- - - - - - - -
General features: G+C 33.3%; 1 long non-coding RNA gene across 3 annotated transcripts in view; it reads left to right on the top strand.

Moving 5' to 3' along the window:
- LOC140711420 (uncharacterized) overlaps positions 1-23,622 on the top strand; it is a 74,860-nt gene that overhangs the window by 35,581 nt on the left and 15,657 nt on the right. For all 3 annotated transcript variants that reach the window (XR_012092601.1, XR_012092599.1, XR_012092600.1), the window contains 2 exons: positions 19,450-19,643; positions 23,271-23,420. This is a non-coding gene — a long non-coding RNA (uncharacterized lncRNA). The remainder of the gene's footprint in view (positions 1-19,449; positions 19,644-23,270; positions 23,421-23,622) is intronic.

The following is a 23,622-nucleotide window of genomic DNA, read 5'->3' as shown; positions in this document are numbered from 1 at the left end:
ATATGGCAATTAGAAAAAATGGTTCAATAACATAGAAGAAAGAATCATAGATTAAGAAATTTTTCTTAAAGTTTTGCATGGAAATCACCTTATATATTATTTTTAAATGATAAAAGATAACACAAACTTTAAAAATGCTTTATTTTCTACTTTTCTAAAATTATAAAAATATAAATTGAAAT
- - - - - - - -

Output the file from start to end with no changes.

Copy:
General features: G+C 33.3%; 1 long non-coding RNA gene across 3 annotated transcripts in view; it reads left to right on the top strand.

Moving 5' to 3' along the window:
- LOC140711420 (uncharacterized) overlaps positions 1-23,622 on the top strand; it is a 74,860-nt gene that overhangs the window by 35,581 nt on the left and 15,657 nt on the right. For all 3 annotated transcript variants that reach the window (XR_012092601.1, XR_012092599.1, XR_012092600.1), the window contains 2 exons: positions 19,450-19,643; positions 23,271-23,420. This is a non-coding gene — a long non-coding RNA (uncharacterized lncRNA). The remainder of the gene's footprint in view (positions 1-19,449; positions 19,644-23,270; positions 23,421-23,622) is intronic.

The following is a 23,622-nucleotide window of genomic DNA, read 5'->3' as shown; positions in this document are numbered from 1 at the left end:
ATATGGCAATTAGAAAAAATGGTTCAATAACATAGAAGAAAGAATCATAGATTAAGAAATTTTTCTTAAAGTTTTGCATGGAAATCACCTTATATATTATTTTTAAATGATAAAAGATAACACAAACTTTAAAAATGCTTTATTTTCTACTTTTCTAAAATTATAAAAATATAAATTGAAAT